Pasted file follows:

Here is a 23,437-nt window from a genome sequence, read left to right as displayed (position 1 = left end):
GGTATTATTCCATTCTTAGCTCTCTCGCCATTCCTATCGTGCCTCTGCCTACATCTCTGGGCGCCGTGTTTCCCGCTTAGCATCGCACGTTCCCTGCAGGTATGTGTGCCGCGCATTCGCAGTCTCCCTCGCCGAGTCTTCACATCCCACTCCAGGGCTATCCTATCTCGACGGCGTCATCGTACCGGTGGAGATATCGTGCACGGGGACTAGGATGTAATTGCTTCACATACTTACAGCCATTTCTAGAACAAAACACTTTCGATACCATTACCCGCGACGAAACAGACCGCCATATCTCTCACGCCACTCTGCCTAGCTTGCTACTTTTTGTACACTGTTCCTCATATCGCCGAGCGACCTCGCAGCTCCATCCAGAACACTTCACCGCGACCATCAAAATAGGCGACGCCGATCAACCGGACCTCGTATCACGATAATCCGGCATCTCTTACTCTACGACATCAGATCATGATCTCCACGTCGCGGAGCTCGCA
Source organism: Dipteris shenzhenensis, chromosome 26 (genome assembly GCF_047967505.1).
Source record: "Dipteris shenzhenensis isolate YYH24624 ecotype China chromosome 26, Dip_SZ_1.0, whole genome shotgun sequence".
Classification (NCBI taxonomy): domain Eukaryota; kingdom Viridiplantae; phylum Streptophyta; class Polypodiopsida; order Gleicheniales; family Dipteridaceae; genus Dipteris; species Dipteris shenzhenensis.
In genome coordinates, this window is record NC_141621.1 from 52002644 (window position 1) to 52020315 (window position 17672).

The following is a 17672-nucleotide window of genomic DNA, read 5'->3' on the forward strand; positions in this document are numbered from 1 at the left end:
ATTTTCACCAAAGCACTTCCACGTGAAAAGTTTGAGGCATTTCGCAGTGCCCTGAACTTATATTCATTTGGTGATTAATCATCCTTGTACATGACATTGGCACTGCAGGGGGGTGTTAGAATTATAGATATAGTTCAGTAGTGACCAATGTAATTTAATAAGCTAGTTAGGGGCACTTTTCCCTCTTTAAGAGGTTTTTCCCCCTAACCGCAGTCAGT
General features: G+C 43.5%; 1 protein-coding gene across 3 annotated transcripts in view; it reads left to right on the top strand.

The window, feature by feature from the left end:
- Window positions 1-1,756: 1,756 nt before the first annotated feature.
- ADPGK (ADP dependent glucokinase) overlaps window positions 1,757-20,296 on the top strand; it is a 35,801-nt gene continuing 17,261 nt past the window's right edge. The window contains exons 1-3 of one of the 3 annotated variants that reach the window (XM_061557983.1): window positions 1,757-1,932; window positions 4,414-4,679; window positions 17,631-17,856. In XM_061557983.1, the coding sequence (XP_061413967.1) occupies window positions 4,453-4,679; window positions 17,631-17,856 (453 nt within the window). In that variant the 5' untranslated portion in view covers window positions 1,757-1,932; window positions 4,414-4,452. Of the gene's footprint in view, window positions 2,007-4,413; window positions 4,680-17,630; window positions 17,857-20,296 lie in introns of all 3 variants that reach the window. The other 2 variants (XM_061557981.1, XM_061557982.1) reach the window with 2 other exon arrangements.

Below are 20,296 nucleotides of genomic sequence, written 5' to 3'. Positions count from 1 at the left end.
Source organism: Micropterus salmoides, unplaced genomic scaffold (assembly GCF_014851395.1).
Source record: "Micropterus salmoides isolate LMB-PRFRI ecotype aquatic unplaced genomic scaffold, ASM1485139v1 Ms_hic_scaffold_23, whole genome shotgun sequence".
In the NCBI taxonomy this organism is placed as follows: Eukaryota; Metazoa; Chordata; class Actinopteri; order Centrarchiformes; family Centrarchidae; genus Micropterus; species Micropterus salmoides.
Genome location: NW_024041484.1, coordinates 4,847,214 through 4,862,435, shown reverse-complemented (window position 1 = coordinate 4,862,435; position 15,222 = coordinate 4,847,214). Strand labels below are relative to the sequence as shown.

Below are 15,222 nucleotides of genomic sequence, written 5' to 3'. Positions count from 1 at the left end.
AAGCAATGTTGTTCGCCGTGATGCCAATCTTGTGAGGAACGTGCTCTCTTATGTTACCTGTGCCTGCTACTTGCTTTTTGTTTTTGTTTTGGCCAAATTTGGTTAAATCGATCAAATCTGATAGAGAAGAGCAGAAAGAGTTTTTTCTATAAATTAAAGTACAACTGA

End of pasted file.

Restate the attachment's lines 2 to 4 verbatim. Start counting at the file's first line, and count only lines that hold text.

GGTATTATTCCATTCTTAGCTCTCTCGCCATTCCTATCGTGCCTCTGCCTACATCTCTGGGCGCCGTGTTTCCCGCTTAGCATCGCACGTTCCCTGCAGGTATGTGTGCCGCGCATTCGCAGTCTCCCTCGCCGAGTCTTCACATCCCACTCCAGGGCTATCCTATCTCGACGGCGTCATCGTACCGGTGGAGATATCGTGCACGGGGACTAGGATGTAATTGCTTCACATACTTACAGCCATTTCTAGAACAAAACACTTTCGATACCATTACCCGCGACGAAACAGACCGCCATATCTCTCACGCCACTCTGCCTAGCTTGCTACTTTTTGTACACTGTTCCTCATATCGCCGAGCGACCTCGCAGCTCCATCCAGAACACTTCACCGCGACCATCAAAATAGGCGACGCCGATCAACCGGACCTCGTATCACGATAATCCGGCATCTCTTACTCTACGACATCAGATCATGATCTCCACGTCGCGGAGCTCGCA
Source organism: Dipteris shenzhenensis, chromosome 26 (genome assembly GCF_047967505.1).
Source record: "Dipteris shenzhenensis isolate YYH24624 ecotype China chromosome 26, Dip_SZ_1.0, whole genome shotgun sequence".